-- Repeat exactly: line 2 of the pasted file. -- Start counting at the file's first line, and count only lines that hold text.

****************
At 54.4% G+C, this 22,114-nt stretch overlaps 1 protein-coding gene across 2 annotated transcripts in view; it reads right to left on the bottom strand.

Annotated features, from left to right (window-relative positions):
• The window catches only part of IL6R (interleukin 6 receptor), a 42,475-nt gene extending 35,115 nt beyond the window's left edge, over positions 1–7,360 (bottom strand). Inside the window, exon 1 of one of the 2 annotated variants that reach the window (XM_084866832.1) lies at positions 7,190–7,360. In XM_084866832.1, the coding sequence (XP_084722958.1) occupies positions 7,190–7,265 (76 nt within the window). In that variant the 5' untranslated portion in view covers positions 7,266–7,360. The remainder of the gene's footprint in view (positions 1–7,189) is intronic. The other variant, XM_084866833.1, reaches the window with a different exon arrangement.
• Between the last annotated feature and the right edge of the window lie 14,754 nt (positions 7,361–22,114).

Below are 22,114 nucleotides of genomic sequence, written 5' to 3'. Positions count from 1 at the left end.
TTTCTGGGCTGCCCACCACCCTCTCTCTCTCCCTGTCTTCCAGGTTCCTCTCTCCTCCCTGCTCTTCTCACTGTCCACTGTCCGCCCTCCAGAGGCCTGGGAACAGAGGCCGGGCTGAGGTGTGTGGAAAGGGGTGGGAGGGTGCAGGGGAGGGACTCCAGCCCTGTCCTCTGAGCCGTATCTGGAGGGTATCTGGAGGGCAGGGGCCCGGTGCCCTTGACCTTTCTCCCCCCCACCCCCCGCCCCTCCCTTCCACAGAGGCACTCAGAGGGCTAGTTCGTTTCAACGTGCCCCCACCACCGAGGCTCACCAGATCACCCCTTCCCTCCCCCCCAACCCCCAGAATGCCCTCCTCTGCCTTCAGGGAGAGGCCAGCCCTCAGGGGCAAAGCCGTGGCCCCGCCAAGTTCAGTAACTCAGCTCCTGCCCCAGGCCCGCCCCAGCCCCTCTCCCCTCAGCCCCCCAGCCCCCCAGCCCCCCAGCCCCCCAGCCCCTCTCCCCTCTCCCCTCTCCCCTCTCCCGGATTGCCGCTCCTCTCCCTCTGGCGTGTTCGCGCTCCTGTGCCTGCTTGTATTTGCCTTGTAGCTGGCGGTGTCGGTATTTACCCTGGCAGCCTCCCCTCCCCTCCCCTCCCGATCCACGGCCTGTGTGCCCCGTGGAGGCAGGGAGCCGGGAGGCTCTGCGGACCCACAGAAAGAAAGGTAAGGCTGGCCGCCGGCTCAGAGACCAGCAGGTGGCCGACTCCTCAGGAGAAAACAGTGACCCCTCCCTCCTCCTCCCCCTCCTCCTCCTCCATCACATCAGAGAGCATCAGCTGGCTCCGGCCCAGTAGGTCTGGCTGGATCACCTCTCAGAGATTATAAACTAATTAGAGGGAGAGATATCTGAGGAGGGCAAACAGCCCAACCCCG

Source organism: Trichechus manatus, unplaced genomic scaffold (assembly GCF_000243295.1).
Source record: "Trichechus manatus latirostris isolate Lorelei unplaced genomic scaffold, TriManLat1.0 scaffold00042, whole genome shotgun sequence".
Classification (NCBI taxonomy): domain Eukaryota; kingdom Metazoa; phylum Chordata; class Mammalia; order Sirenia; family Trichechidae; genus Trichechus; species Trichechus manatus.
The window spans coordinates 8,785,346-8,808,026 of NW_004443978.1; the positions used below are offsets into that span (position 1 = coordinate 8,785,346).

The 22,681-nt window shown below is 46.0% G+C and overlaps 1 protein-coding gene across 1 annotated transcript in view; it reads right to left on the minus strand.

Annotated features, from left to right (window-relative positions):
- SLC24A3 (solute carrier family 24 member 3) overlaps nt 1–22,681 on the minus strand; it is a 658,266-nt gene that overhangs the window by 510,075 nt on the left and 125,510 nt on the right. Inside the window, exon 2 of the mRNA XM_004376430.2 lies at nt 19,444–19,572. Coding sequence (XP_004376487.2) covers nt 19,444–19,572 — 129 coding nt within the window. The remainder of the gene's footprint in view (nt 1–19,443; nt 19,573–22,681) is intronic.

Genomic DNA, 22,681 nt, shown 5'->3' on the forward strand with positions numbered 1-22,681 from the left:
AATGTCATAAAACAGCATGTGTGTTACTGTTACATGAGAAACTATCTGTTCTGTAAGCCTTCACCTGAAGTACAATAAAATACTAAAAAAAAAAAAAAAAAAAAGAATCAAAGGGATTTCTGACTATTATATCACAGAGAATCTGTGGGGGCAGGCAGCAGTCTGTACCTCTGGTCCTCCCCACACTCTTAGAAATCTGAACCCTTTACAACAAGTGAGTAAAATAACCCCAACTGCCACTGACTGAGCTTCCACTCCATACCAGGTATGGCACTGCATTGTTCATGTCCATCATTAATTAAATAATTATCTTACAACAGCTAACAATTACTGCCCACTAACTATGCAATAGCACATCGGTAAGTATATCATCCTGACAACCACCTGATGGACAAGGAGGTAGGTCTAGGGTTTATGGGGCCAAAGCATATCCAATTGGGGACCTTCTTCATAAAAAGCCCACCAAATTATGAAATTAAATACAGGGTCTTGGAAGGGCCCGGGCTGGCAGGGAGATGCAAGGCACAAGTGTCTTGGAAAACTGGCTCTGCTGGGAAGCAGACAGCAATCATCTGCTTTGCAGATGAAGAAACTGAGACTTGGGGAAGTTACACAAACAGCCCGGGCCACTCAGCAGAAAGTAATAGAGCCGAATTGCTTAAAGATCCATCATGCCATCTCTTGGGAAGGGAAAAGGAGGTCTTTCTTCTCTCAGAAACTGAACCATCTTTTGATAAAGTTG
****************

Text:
Annotated features, from left to right (window-relative positions):